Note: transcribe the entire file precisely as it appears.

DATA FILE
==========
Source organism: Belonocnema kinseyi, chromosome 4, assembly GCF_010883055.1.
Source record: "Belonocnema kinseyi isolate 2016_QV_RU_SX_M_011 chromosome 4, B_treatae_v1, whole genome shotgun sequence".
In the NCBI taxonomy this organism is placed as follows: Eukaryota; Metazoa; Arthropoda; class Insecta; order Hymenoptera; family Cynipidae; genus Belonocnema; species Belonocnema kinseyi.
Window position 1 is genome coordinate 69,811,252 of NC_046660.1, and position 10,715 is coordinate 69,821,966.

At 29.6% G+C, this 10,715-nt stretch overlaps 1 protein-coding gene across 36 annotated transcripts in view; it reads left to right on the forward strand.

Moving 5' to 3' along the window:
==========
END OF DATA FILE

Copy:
Source organism: Belonocnema kinseyi, chromosome 4, assembly GCF_010883055.1.
Source record: "Belonocnema kinseyi isolate 2016_QV_RU_SX_M_011 chromosome 4, B_treatae_v1, whole genome shotgun sequence".
In the NCBI taxonomy this organism is placed as follows: Eukaryota; Metazoa; Arthropoda; class Insecta; order Hymenoptera; family Cynipidae; genus Belonocnema; species Belonocnema kinseyi.
Window position 1 is genome coordinate 69,811,252 of NC_046660.1, and position 10,715 is coordinate 69,821,966.

At 29.6% G+C, this 10,715-nt stretch overlaps 1 protein-coding gene across 36 annotated transcripts in view; it reads left to right on the forward strand.

Moving 5' to 3' along the window: